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GANESH KALIAPPAN
GANESH KALIAPPAN

Great Job!!

Jared
Jared

Dude this site is the best. So much better than the others. Thanks for this!

No
No

Neat trick to automate closing and due date, unfortunately not all cards close on the same day each month, especially Amex.

For most people it’s better to synchronize closing dates — less chance of missing a payment.

PandakA
PandakA

Thanks so much for this!

Josh
Josh

Wow exactly what I needed, thanks!

John H

I have mine in an excel spreadsheet that does the same sort of thing. Since I have cards for my wife and I and they are not always the same, I have another column with our names so I can sort. I make sure the initial date is the date I get an email approving me or her. I also have a tab where I can develop a strategy for doing the minimum spend. I project cash flow over 3-4 months of items I can pay directly with a credit card or put on Plastiq to pay. This is very helpful when I may have 8 cards doing minimum spends about the same time.

I have a tab for perks on credit cards. It is hard to know which get Priority Pass, which have extended warranties, which give one free night, 2 free nights, etc., etc.

Without pretty detailed organization you can lose your butt in a hurry. And, pay credit cards every few days.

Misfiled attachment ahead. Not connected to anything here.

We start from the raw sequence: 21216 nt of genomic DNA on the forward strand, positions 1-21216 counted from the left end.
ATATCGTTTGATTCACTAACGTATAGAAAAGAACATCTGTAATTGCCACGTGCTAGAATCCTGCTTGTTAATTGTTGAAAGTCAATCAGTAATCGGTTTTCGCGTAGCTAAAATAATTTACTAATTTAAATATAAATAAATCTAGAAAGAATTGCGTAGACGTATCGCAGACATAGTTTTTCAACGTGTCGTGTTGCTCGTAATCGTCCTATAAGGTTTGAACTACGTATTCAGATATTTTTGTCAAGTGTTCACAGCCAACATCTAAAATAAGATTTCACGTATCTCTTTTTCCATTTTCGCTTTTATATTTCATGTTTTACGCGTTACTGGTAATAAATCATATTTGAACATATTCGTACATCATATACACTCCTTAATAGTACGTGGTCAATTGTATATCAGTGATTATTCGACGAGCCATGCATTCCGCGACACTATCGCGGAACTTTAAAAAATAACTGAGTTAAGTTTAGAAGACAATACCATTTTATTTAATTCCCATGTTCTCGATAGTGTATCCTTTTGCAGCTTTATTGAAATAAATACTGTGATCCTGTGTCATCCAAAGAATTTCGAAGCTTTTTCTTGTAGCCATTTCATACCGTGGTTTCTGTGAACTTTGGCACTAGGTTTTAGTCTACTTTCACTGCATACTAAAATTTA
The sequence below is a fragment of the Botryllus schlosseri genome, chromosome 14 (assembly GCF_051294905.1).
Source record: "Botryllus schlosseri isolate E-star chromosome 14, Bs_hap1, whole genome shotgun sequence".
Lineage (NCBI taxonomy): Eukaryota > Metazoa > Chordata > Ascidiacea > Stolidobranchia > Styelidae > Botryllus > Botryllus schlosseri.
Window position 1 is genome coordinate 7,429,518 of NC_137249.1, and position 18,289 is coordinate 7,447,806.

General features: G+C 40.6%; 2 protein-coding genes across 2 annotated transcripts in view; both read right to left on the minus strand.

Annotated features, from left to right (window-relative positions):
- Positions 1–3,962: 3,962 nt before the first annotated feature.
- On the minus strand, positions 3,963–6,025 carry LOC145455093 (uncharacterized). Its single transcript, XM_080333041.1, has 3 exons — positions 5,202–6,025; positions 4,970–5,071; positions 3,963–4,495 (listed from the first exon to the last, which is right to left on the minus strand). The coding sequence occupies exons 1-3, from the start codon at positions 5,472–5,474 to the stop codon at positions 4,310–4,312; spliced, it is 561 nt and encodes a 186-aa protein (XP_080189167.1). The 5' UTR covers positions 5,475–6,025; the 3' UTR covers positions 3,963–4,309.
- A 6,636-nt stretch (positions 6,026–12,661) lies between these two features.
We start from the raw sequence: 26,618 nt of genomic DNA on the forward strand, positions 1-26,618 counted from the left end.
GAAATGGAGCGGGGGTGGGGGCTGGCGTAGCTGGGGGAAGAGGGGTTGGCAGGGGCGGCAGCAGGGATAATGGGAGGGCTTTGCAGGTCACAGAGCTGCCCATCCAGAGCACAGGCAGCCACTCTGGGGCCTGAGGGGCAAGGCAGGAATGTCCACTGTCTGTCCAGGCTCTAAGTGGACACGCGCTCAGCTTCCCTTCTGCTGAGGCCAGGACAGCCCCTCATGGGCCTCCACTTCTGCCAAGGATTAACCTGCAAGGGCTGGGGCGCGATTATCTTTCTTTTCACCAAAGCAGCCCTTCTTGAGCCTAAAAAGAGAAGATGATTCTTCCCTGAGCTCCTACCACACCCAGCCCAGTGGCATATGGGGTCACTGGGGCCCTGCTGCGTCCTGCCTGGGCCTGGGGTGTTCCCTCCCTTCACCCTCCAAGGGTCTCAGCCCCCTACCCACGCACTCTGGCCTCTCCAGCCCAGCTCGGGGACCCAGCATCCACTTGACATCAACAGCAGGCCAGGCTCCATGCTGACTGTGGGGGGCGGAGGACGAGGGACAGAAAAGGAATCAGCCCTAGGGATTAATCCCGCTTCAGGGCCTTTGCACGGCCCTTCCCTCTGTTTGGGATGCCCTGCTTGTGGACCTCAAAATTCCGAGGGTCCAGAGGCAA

ajpl
ajpl

Would you mind sharing a copy of your minimum spending strategy tab? I have a pretty comprehensive spreadsheet but have always struggled with a good way to visualize and plan for multiple min spends.

marky boo
marky boo

THIS IS AWESOME THANK YOU

Aaron
Aaron

Hooray Sirtheta! d(^_^d)

Deirdre
Deirdre

Thank you, this is exactly what I needed!

Raj
Raj

Doesn’t Mint all that anyways?

DD
DD

Truly an amazing site for helpfulness, accuracy, and (bluntly speaking) thousands of dollars in free money – even for individuals with a casual relationship with the dollar lol.

Randy
Randy

Could you put all your account numbers in there – just so I can see what it would look like? 😉

Ric M
Ric M

This is awesome! Thanks for the great idea!!!

barrytuneup
barrytuneup

appreciate all the work S. ,but I have been doing CCChurning/bonuses/bank bonuses etc. .Every year for 3 years. I do lots in GC.com/GCmall with 2/3% cards, and portals plus supermarkets. Never had a screwup. Pay always after pending.(except BB rewards cards) My method? I have a sheet of paper for each CC and write down all info…date/spend amt./and check every 2 days on web to check the charges and pay from many CAccounts. I also keep track of the mailings from above mentioned sites. Spend most of the time getting MO and deposits to banks. Don’t want to spend any more time with the spreadsheet, but appreciate your hard work. Also I live in an are where my power goes out every couple of weeks and can not rely on internet. (I do lots of my CC and bank work on internet at work) So to each his own.. and I manage about 15 cards now, but had have up to 20 in play at 1 time.

Mia Nak
Mia Nak

haha, I do love spreadsheets, but since I’m a complete rookie I, too, am relying on pen and paper to track everything related to my 2 Amex Skymiles. So far so good! Got 10 more days to go and already at 90% min. spend so I can lock in 120,000 miles! Yes!

zodi
zodi

Google spreadsheet from Direct link is not working.. Can someone please fix it.